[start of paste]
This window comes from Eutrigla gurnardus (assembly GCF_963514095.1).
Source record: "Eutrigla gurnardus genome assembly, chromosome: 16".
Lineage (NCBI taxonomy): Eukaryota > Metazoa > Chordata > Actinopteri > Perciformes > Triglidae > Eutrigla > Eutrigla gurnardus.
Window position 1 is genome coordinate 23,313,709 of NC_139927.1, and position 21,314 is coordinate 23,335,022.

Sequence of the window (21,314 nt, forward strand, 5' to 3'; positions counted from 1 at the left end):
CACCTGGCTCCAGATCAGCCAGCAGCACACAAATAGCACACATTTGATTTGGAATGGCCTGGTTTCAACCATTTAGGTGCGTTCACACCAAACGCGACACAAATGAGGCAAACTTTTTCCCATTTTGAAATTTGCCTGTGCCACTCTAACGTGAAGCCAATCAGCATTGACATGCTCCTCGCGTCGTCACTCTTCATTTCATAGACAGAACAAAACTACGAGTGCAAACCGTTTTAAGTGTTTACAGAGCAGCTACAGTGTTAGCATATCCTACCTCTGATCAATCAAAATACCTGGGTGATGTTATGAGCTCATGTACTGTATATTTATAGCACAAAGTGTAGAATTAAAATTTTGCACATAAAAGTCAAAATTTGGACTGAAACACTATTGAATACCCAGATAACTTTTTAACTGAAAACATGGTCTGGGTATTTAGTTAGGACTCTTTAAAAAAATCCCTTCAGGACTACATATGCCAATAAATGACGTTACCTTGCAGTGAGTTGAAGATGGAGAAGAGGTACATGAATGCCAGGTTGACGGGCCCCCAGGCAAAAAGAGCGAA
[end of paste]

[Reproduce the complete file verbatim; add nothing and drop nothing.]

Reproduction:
This window comes from Eutrigla gurnardus (assembly GCF_963514095.1).
Source record: "Eutrigla gurnardus genome assembly, chromosome: 16".
Lineage (NCBI taxonomy): Eukaryota > Metazoa > Chordata > Actinopteri > Perciformes > Triglidae > Eutrigla > Eutrigla gurnardus.
Window position 1 is genome coordinate 23,313,709 of NC_139927.1, and position 21,314 is coordinate 23,335,022.

Sequence of the window (21,314 nt, forward strand, 5' to 3'; positions counted from 1 at the left end):
CACCTGGCTCCAGATCAGCCAGCAGCACACAAATAGCACACATTTGATTTGGAATGGCCTGGTTTCAACCATTTAGGTGCGTTCACACCAAACGCGACACAAATGAGGCAAACTTTTTCCCATTTTGAAATTTGCCTGTGCCACTCTAACGTGAAGCCAATCAGCATTGACATGCTCCTCGCGTCGTCACTCTTCATTTCATAGACAGAACAAAACTACGAGTGCAAACCGTTTTAAGTGTTTACAGAGCAGCTACAGTGTTAGCATATCCTACCTCTGATCAATCAAAATACCTGGGTGATGTTATGAGCTCATGTACTGTATATTTATAGCACAAAGTGTAGAATTAAAATTTTGCACATAAAAGTCAAAATTTGGACTGAAACACTATTGAATACCCAGATAACTTTTTAACTGAAAACATGGTCTGGGTATTTAGTTAGGACTCTTTAAAAAAATCCCTTCAGGACTACATATGCCAATAAATGACGTTACCTTGCAGTGAGTTGAAGATGGAGAAGAGGTACATGAATGCCAGGTTGACGGGCCCCCAGGCAAAAAGAGCGAA